David Slossberg.

A federal judge this week ordered a Naugatuck laundry technology company to pay more than $1 million in attorney fees and contempt sanctions to its former parent company in a trademark case.

U.S. District Judge Stefan Underhill of the District of Connecticut wrote in his opinion that Voss Laundry Solutions, formerly called Lavatec Inc., blatantly ignored his 2014 preliminary injunction barring the company from infringing the trademark of Lavatec GmBh, Voss’ former parent company. Voss not only continued to manufacture and sell parts under the Lavatec name, the judge said, but also pursued “frivolous” counterclaims in the suit, which warranted the sanctions.

“Enough is enough,” Underhill wrote in his Jan. 9 opinion. “I hereby hold Voss in contempt of court.”

A representative for Voss did not immediately reply to a request for comment. The company was represented by John C. Linderman of McCormick, Paulding & Huber.

David Slossberg, of Hurwitz, Sagarin, Slossberg & Knuff was co-lead counsel for Lavatec GmBh in the case, along with the firm of Klein Moynihan Turco.

Lavatec GmBh, a German company, filed its lawsuit in 2013. After a five-day bench trial, Underhill ruled in 2014 that the trademark for Lavatec belonged to Lavatec GmBh and barred the subsidiary from using the Lavatec name. But Voss repeatedly violated the order in various ways, such as using Lavatec as a domain name for emails and advertising under the Lavatec name in a trade show, Underhill wrote.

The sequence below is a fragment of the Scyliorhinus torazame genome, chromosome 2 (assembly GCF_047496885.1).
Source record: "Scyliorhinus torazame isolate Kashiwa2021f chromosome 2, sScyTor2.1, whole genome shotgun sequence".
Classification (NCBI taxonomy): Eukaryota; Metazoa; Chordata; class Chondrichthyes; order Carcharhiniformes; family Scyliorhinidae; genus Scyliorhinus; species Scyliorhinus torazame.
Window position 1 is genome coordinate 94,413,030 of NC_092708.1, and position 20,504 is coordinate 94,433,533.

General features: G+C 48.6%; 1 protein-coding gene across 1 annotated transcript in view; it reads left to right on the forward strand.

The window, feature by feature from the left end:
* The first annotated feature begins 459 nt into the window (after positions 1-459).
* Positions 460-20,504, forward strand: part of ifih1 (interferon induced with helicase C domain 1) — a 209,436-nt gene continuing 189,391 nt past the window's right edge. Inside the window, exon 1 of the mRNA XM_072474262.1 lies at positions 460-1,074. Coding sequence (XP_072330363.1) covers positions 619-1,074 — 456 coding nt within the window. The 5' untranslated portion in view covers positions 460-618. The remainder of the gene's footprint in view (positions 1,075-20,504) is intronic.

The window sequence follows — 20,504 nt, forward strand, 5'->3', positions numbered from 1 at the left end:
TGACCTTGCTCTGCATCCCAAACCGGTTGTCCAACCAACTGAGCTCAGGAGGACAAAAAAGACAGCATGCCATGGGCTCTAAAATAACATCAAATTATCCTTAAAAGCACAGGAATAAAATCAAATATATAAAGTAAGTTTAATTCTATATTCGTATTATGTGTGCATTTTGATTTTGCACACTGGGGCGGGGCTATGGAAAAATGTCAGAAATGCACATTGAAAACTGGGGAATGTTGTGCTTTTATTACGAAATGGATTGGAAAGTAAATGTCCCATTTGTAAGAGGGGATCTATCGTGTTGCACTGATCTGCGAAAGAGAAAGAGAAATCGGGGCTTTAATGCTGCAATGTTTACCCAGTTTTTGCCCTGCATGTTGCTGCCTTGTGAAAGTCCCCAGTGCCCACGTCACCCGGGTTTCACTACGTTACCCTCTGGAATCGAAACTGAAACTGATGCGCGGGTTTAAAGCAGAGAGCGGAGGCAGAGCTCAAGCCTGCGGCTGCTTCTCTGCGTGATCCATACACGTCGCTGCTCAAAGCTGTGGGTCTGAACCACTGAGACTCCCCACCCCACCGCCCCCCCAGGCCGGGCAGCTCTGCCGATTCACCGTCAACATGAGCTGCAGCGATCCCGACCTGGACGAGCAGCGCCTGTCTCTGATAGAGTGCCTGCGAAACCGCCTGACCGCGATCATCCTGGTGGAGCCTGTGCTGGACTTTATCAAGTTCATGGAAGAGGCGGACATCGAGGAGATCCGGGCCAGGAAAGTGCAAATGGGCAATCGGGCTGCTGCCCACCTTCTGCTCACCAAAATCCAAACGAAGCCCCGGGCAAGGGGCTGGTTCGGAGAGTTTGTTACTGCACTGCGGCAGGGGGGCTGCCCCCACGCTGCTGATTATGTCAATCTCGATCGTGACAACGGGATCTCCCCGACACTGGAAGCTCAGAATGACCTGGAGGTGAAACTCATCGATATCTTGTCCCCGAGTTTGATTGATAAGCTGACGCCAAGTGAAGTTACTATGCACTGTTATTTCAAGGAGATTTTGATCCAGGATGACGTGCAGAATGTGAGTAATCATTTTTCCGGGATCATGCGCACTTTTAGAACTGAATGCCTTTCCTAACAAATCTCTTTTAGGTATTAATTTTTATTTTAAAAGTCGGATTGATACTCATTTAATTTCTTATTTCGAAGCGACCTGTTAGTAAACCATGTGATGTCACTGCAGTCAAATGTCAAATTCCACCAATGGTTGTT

According to the opinion, Voss made various arguments to defend its actions, including rehashing the ownership arguments the judge already ruled on and arguing the judge’s order was unclear. Underhill wrote in his opinion this week that he had “no doubt that Voss’s conduct constitute[d] contempt of court.”

As a result, the judge ordered Voss to pay $5,000 as a coercive contempt sanction. In addition, the court made a finding that Voss’ misconduct made the lawsuit an “exceptional case” under the Lanham Act, and therefore warranted payment of attorney fees.

Slossberg, who has practiced law for nearly 30 years, said he could not remember ever having a case where the grounds for a judge’s ruling was the defendant’s conduct.

“I’ve had my share of crazy cases, but this had its novelty,” Slossberg said.

Slossberg added that the judge’s description of how to award the attorney fees and costs, which amounted to $959,315.85 and $41,602.90, respectively, was plainly laid out and could serve as a “roadmap” for attorneys going forward.

“I don’t want to create the impression that [the judge] was starting from scratch or reinventing the wheel, but I do think it is not terribly common that you recover almost a million dollars worth of attorneys’ fees in a trademark case,” Slossberg said.

While the ruling is likely the end of the case, there is a possibility Voss could appeal.

In the meantime, Slossberg is elated with the result.

“I’m really happy for the result for the client,” he said. “This is a company with a long and rich history of producing this quality laundry equipment and the name has really come to represent the quality of the company and its products. We’re glad that that could be restored to them along with recouping some of the costs.”